"Should we only be interested to view the cherry blossoms at their peak, or the moon when it is full? To yearn for the moon when it is raining, or to be closed up in one?s room, failing to notice the passing of Spring, is far more moving. Treetops just before they break into blossoms, or gardens strewn with fallen flowers are just as worthy of notice. There is much to see in them. Is it any less wonderful to say, in the preface to a poem, that it was written on viewing the cherry blossoms just after they had peaked, or that something had prevented one from seeing them altogether, than to say on seeing the cherry blossoms? Of course not. Flowers fall and the moon sets, these are the cyclic things of the world, but still there are brutish people who say that there is nothing left worth seeing, and fail to appreciate."
"The day is ending, the way is long; my life already begins to stumble on its journey. The time has come to abandon all ties. I shall not keep promises, nor consider decorum. Let anyone who cannot understand my feelings feel free to call me mad, let him think I am out of my senses, that I am devoid of human warmth. Abuse will not bother me; I shall not listen if praised."
"The Magician of Kume, the legend runs, lost his magic power through looking at a maiden washing clothes. This may well have been, for here was no charm from without, but the real beauty of plump and glistening limbs."
"The pleasantest of all diversions is to sit alone under the lamp, a book spread out before you, and to make friends with people of a distant past you have never known."
"The hour of death waits for no order. Death does not even come from the front. It is ever pressing on from behind. All men know of death, but they do not expect it of a sudden, and it comes upon them unawares. So, though the dry flats extend far out, soon the tide comes and floods the beach."
"The man is to be envied who lives in a house, not of the modern, garish kind, but set among venerable trees, with a garden where plants grow wild and yet seem to have been disposed with care, verandas and fences tastefully arranged, and all its furnishings simple but antique."
"The things they were wont to use have no heart, yet remain unchanged throughout the long, long years. A melancholy reflection."
"There is a charm about a neat and proper dwelling house, although this world, it is true, is but a temporary abode. Even the moonshine, when it strikes into the house where a good man lives in peaceful ease, seems to gain in friendly brilliancy."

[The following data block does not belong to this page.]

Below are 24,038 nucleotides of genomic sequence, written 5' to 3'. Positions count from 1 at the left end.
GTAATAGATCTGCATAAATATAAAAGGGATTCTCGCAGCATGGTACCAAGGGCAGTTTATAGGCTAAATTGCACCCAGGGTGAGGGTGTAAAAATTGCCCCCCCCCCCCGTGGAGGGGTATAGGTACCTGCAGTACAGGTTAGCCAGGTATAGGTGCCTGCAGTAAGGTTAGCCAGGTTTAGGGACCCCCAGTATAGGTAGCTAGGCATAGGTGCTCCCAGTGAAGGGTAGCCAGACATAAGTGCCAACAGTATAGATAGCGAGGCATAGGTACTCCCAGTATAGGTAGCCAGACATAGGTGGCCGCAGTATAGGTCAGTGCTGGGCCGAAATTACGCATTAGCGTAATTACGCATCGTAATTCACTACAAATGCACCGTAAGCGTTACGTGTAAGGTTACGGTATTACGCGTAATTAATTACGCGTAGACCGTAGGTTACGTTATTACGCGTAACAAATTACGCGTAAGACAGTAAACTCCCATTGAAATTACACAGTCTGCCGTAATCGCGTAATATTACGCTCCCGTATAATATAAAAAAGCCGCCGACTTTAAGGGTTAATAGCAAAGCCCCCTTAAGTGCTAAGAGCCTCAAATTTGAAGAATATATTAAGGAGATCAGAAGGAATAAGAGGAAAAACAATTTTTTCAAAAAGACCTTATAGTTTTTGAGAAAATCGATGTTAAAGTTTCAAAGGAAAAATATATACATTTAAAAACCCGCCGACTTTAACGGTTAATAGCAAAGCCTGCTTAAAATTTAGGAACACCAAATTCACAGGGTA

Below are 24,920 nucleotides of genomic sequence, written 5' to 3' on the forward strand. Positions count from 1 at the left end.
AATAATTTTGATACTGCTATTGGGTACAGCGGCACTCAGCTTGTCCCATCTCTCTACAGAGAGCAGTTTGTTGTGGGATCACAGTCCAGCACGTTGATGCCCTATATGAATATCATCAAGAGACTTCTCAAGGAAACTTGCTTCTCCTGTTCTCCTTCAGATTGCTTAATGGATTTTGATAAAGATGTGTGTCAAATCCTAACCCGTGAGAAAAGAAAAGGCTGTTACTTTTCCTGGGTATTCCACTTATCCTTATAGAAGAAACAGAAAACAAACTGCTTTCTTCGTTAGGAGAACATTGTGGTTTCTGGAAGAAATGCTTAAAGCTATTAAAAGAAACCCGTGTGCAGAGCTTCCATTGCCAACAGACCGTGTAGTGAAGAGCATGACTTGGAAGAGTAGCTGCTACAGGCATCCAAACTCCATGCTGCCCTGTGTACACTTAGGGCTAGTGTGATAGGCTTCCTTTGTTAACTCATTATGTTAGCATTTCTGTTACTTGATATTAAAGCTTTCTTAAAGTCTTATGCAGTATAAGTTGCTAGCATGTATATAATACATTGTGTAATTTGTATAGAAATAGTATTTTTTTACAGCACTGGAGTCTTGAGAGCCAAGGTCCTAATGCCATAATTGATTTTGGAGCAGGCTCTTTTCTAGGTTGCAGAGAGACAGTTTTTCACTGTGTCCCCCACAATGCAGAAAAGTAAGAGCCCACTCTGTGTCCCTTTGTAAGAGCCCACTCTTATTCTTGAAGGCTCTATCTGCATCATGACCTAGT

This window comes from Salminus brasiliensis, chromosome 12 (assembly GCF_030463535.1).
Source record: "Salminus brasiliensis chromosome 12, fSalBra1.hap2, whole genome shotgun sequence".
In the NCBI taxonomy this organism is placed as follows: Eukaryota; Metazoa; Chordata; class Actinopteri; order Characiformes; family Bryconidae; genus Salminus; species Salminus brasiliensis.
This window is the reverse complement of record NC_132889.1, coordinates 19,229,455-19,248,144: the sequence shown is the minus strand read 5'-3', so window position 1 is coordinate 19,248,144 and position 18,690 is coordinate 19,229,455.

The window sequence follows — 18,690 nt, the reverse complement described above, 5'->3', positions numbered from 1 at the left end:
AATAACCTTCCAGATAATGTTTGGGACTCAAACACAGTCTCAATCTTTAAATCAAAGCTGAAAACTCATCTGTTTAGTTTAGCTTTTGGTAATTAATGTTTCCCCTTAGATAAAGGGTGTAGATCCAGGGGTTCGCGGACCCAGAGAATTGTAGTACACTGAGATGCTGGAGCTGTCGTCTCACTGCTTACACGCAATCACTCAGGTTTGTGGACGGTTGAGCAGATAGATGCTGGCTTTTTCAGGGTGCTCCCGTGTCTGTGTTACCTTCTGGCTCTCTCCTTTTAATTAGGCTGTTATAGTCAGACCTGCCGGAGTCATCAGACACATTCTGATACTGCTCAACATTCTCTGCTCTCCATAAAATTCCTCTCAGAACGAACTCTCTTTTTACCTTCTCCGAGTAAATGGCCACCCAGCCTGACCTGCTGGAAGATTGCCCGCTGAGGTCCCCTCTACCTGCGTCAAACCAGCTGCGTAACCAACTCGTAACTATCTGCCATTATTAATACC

"There is no such mournful time as follows on a death. For the days of retirement a crowd of people go up together to some mountain village, into a cramped and incommodious house, and there they busily perform the offices for the dead. So the appointed time passes with unwonted quickness. The last day is pitiless indeed; for in silence they gather together their possessions, each for himself, and go their several ways. Only when they have returned to their own homes will they begin to feel exceeding sad."
"There may be some who will recall the dead, and think of him with grief. But soon they themselves must pass away. Then how can later generations grieve, who know him only by repute? After a time they go no longer to his tomb, and people do not even know his name or who he was. True, some feeling folk may gaze with pity on what is now but the growth of grasses of succeeding springs; but at last there comes a day when even the pine trees that groaned in the storms, not lasting out their thousand years of life, are split for fuel, and the ancient grave, dug up and turned to rice field, leaves never a trace behind."
"They speak of the degenerate, final phase of the world, yet how splendid is the ancient atmosphere, uncontaminated by the world, that still prevails within the palace walls."
"Things which seem in poor taste: too many personal effects cluttering up the place where one is sitting; too many brushes in an ink-box; too many Buddhas in a family temple; too many stones and plants in a garden; too many children in a house; too many words on meeting someone; too many meritorious deeds recorded in a petition. Things which are not offensive, no matter how numerous: books in a book cart, rubbish in a rubbish heap."
"This again is exceeded by the changes of birth, age, sickness, and death. The four seasons have still an appointed order. The hour of death waits for no order. Death does not even come from the front. It is ever pressing on from behind. All men know of death, but they do not expect it of a sudden, and it comes upon them unawares. So, though the dry flats extend far out, soon the tide comes and floods the beach."